HMRC are changing my year end - So what?
Back in 2021, we told you that HMRC were considering reforming the basis period for the self-employed; well, they decided to do just that and here, we are going to explain what that means for you.
Who is affected?
Fortunately, not too many people will be affected. If your annual accounts are drawn up to either the 31st of March or the 5th of April, you will not be affected – that means, you do not have to read any further.
A small number of people, however, will be affected and they are self-employed traders, partners in partnerships and other unincorporated entities with trading income. The new measures will only affect businesses that draw up annual accounts to a date that is not 31st March or 5th April. All new businesses that commence from 6 April 2024 will have to have a yearend that is either 31st March or 5th April.
What is changing?
The changes will alter the way in which taxable profits or losses are calculated with effect from 2024/25. From this date, profits and losses will be calculated as those earned in the tax year and not those earned in your usual accounting yearend; i.e. profits or losses must be calculated as those generated between 6th April 2024 and 5th April 2025 but please note, HMRC will accept 1 April 2024 to 31 March 2025 instead.
This seems to be a very minor change, but “how does it affect me”, I hear you ask?
The 2023/24 tax year will be a “Transitional Year”. In this year, HMRC will tax an accounting period longer than the usual 12 months; for example, if your usual yearend is (say) 30 June 2023, you will declare profits for the 12 months to 30 June 2023 and profits for the 9 month period to 5 April 2024. In this example, 21 months will be taxed! Therefore, all other things being equal, more profit will be included on your 2023/24 tax return than what was included on your 2022/23 tax return. Potentially therefore, and subject to any overlap relief brought forward, this may mean that you have more tax to pay than normal!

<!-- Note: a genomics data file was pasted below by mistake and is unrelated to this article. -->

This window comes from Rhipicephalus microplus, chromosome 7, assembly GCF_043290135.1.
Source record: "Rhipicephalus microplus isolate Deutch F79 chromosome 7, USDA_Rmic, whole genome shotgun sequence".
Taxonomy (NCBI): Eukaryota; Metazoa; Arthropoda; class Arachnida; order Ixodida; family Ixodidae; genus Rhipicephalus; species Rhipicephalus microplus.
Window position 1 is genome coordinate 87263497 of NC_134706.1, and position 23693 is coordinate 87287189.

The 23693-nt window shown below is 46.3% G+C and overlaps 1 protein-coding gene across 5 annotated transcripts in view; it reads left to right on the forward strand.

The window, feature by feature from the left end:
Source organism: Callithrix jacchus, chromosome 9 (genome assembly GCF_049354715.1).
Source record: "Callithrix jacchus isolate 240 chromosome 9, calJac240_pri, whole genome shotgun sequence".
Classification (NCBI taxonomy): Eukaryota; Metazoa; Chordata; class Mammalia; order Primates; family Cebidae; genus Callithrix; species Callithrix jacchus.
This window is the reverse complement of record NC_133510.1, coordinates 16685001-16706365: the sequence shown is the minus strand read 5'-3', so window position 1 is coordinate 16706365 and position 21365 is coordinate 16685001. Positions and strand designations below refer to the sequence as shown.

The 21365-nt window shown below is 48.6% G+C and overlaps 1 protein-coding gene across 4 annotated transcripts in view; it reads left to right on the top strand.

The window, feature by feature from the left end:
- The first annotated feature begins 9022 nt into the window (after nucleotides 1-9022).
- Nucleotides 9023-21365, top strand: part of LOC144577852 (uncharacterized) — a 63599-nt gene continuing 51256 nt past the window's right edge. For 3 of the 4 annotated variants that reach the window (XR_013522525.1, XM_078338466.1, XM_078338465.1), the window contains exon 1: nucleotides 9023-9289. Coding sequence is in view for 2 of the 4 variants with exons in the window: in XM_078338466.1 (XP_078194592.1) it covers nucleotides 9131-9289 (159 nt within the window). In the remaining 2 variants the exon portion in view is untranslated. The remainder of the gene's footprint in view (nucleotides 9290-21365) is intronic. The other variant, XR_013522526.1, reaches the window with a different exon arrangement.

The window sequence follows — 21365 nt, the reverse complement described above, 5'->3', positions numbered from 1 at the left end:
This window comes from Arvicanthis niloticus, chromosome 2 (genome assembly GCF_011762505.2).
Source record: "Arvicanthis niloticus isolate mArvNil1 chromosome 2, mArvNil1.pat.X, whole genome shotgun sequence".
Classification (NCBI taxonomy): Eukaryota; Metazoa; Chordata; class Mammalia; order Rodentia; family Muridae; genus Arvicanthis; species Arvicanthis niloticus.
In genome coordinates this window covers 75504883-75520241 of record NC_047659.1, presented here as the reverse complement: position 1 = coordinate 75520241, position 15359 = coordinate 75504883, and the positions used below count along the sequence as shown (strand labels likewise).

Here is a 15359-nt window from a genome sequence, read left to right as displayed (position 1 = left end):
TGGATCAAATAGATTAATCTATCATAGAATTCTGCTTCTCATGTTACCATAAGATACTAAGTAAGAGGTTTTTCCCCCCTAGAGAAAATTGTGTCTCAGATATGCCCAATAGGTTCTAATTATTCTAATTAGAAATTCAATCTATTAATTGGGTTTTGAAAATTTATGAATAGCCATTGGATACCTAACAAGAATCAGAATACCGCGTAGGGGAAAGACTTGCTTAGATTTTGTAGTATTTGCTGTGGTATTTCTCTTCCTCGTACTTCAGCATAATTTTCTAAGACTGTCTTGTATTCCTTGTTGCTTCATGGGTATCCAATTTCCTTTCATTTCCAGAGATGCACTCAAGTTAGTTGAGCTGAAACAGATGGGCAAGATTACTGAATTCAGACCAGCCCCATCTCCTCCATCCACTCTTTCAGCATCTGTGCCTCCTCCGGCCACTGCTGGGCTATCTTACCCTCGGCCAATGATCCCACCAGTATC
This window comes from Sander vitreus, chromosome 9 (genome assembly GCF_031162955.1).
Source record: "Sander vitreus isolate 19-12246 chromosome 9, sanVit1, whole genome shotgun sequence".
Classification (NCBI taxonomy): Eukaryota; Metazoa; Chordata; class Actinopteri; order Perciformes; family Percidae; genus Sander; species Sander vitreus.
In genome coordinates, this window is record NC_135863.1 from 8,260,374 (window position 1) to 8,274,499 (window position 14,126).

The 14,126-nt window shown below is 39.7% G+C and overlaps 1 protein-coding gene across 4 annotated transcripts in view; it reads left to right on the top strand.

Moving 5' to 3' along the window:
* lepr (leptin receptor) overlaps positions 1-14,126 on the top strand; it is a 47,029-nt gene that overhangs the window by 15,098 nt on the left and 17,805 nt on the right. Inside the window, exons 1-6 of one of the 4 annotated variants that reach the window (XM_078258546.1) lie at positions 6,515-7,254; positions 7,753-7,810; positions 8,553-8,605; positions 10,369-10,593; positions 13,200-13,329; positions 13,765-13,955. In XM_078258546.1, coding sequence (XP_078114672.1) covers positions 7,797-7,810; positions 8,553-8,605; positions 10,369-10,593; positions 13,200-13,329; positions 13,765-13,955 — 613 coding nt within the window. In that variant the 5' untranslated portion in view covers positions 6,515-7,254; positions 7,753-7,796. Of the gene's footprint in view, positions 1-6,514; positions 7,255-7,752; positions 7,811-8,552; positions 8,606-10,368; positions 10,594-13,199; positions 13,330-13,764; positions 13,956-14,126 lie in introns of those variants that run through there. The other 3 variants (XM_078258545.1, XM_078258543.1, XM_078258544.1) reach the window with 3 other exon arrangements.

What can I do?
HMRC have introduced transitional measures which allow a taxpayer to ‘spread’ any tax payable on excess profits caused by the reform, over a 5-year period. HMRC brought in this transitional measure to assist with cashflow because they recognise that for some, tax will be collected earlier than has been the case in the past.
The only practical thing which you can do is to be forewarned and be prepared. Our advice is that you should make sure that your accounts are prepared as soon after the yearend as physically possible and you should keep in regular contact with your Accountant so that you know exactly what is going to happen and when. Once you know how you will be affected, then you can put plans in place to mitigate any negative impact on your cashflow.
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